New DTA between New Zealand and China signed
Tax Alert - April 2019
By Jenny Liu and Michelle Shi
On 1 April 2019, a new double tax agreement (DTA) between the People’s Republic of China and New Zealand was signed. This agreement, when in force, will replace a 1986 agreement and therefore introduces a modern set of tax rules in relation to cross border economic activity.
With regard to withholding taxes, a key change is to introduce a new lower 5% withholding tax rate for dividends where the beneficial owner is a company that has held a direct interest of at least 25% of the capital of the company throughout a 365-day period that includes the payment date.
Dividends paid to a beneficial owner who is the government of the state would not be taxed, provided that the government and its associated enterprises hold directly or indirectly no more that 25% of the voting power in the company paying the dividend.
With regard to the royalty article and specifically the definition, the trend when updating tax treaties has been to remove “the use of , or the right to use, any industrial, scientific or commercial equipment” from the royalty definition so these payments are taxed as business profits under article 7 (i.e. where there is a permanent establishment). However, there has been no change in this regard in the new agreement such that these payments will still be treated as a royalty for DTA purposes. Under New Zealand tax rules, these payments are taxed as schedular payments and so the effect of the treaty in this case is (still) to limit the non-resident contractor’s withholding tax to 10%. A special rate certificate should be obtained in order to apply this reduced rate.
For a person other than an individual, under the 1986 agreement, the person is treated as a resident of the Contracting State in which its head office is situated. In the new DTA, this tie breaker test has been removed meaning that in dual residence situations, the residence of the person can only be determined by mutual agreement between the competent authorities. In the absence of such agreement, the person shall not be entitled to any relief or exemption provided by the DTA. This may prove to be difficult and therefore companies should do their best not to be in a dual residency position.
A key change to the permanent establishment article is in relation to a building site, or construction, assembly or installation project. Positively, the time frame before a permanent establishment will arise has been extended from 6 to 12 months.
Multilateral convention measures
What is perhaps interesting is that while the existing 1986 DTA is a “covered agreement” for the purposes of the multilateral convention to implement related measures to prevent base erosion and profit shifting (MLI), China’s position on this when compared to New Zealand’s meant that many of the new MLI articles would not actually apply to the 1986 DTA. For example, all of the changes to the permanent establishment articles (artificial avoidance through the use of commissionaire arrangements, specific activity exemption and splitting up of contracts) do not apply. Although China has not yet ratified the MLI and therefore it has not come into force for the 1986 DTA. However, the new DTA not only incorporates the new MLI articles where there was agreement, but does now incorporate some of these other articles. For example, article 12 of the MLI which concerns artificial avoidance of the permanent establishment status through Commissionaire Arrangements has actually been included in the permanent establishment article of the new agreement despite China initially reserving its right to adopt this MLI article. Broadly, this article means that if a person acts on behalf of an enterprise and in doing so habitually concludes certain types of contracts, or habitually plays the principal role leading to the conclusion of certain types of contracts that are routinely concluded without material modification by the enterprise, a permanent establishment will arise. The fiscally transparent wording (Article 3 of MLI) and definition of person closely related to an enterprise (Article 15 of MLI) have also been included in the DTA.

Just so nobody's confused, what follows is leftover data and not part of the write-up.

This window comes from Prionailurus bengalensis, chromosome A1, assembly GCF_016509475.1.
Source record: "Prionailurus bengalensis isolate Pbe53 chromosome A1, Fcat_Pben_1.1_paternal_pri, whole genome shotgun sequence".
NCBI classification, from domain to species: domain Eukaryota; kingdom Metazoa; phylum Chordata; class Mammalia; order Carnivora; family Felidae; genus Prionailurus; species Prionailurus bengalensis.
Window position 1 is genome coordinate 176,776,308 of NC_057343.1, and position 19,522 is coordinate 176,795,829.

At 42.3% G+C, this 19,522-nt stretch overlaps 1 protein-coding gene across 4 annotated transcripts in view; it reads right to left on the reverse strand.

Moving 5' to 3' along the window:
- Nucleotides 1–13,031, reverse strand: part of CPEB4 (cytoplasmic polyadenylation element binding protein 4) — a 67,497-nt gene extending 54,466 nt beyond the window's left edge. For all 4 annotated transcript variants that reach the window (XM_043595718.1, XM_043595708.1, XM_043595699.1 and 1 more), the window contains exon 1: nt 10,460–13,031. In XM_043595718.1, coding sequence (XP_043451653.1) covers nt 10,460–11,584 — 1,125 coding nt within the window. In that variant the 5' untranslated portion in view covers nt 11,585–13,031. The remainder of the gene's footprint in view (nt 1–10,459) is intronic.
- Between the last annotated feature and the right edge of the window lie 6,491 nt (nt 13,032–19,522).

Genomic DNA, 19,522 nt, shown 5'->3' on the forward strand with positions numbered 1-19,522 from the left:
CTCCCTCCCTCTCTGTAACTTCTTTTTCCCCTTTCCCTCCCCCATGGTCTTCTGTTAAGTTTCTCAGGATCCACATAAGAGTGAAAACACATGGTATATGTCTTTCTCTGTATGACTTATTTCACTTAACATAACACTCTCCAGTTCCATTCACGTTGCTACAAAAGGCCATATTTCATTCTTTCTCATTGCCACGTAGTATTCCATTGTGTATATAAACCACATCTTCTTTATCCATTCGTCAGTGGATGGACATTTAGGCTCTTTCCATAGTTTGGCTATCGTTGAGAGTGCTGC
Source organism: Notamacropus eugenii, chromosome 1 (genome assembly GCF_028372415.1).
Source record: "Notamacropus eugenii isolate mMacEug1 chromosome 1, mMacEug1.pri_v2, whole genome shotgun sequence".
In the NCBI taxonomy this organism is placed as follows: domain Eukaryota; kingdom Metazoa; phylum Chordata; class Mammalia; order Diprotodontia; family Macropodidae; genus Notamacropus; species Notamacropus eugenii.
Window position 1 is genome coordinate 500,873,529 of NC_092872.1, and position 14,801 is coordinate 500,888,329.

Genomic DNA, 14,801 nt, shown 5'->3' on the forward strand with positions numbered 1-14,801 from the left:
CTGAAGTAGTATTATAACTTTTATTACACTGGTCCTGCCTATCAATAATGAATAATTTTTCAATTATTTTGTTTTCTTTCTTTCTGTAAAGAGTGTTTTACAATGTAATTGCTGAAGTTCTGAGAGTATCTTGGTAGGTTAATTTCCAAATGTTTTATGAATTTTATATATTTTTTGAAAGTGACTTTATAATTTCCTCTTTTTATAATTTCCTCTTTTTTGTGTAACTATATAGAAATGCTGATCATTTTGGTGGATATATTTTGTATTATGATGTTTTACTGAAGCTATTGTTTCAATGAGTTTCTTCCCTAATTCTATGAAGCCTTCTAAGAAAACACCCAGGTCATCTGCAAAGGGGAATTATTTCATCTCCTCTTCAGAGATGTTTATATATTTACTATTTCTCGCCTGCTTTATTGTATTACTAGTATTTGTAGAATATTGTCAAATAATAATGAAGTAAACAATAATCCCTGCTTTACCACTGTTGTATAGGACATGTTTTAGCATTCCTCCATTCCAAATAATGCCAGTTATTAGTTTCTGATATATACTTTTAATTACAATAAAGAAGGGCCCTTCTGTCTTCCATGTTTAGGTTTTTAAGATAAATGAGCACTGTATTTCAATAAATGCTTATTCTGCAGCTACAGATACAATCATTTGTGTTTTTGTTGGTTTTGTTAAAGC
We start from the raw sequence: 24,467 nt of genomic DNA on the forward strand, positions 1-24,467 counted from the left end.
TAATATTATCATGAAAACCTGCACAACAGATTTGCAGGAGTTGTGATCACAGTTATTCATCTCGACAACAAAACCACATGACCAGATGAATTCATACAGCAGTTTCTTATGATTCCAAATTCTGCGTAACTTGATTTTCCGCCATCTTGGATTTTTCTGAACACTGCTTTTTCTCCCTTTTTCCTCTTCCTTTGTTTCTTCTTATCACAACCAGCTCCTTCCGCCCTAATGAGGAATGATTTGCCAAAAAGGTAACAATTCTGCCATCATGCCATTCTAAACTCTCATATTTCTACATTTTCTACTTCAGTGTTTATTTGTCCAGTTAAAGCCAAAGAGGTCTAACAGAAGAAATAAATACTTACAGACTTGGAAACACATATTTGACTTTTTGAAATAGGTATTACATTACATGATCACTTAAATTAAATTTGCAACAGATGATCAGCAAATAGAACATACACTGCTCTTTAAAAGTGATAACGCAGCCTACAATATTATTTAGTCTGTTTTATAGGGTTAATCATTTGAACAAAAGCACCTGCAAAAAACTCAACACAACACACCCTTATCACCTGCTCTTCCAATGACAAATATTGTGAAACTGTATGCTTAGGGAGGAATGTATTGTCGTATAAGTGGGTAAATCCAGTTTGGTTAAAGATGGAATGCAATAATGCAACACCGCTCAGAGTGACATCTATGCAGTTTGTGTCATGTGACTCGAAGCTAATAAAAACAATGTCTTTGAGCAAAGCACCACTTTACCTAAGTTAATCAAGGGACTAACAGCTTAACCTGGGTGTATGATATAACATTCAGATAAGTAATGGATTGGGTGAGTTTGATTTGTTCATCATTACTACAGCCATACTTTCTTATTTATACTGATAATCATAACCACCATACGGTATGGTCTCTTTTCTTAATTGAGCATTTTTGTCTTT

The other point to note is that this signed agreement will not come into force until domestic procedures in both countries have been completed and there is an exchange of diplomatic notes. This could take some months yet. If this process occurs during the 2019 calendar year, the earliest date that this agreement could apply would be from 1 January 2020 in respect of withholding taxes; or for any taxable year beginning on or after 1 January 2020 for other taxes.
From a practitioner’s perspective, a new modern DTA which incorporates the MLI articles certainly makes working with DTAs easier, therefore this is a welcome development.
For more information on how the new DTA will apply to cross border transactions, please contact your usual Deloitte advisor.